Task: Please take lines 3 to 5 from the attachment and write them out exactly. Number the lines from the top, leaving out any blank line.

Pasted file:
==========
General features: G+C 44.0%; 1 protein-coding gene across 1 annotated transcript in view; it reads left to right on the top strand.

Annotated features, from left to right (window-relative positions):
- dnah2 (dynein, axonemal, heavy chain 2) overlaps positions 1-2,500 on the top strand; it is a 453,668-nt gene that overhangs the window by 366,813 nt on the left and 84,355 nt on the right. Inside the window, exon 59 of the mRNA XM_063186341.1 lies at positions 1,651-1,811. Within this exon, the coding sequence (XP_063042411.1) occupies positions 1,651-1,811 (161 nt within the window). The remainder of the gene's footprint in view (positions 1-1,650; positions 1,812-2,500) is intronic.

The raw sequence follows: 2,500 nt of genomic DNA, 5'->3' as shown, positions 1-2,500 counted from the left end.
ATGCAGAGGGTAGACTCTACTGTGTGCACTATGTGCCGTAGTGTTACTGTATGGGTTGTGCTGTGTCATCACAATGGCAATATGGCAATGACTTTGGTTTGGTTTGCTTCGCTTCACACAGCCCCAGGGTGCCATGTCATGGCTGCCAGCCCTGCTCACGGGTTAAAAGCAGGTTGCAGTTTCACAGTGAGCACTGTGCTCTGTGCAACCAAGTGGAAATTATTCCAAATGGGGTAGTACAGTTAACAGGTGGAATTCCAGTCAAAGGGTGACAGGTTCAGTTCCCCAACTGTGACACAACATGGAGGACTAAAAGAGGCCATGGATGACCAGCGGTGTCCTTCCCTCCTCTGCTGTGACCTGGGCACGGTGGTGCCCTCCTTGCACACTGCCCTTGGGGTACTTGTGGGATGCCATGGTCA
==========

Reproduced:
- dnah2 (dynein, axonemal, heavy chain 2) overlaps positions 1-2,500 on the top strand; it is a 453,668-nt gene that overhangs the window by 366,813 nt on the left and 84,355 nt on the right. Inside the window, exon 59 of the mRNA XM_063186341.1 lies at positions 1,651-1,811. Within this exon, the coding sequence (XP_063042411.1) occupies positions 1,651-1,811 (161 nt within the window). The remainder of the gene's footprint in view (positions 1-1,650; positions 1,812-2,500) is intronic.

The raw sequence follows: 2,500 nt of genomic DNA, 5'->3' as shown, positions 1-2,500 counted from the left end.
ATGCAGAGGGTAGACTCTACTGTGTGCACTATGTGCCGTAGTGTTACTGTATGGGTTGTGCTGTGTCATCACAATGGCAATATGGCAATGACTTTGGTTTGGTTTGCTTCGCTTCACACAGCCCCAGGGTGCCATGTCATGGCTGCCAGCCCTGCTCACGGGTTAAAAGCAGGTTGCAGTTTCACAGTGAGCACTGTGCTCTGTGCAACCAAGTGGAAATTATTCCAAATGGGGTAGTACAGTTAACAGGTGGAATTCCAGTCAAAGGGTGACAGGTTCAGTTCCCCAACTGTGACACAACATGGAGGACTAAAAGAGGCCATGGATGACCAGCGGTGTCCTTCCCTCCTCTGCTGTGACCTGGGCACGGTGGTGCCCTCCTTGCACACTGCCCTTGGGGTACTTGTGGGATGCCATGGTCA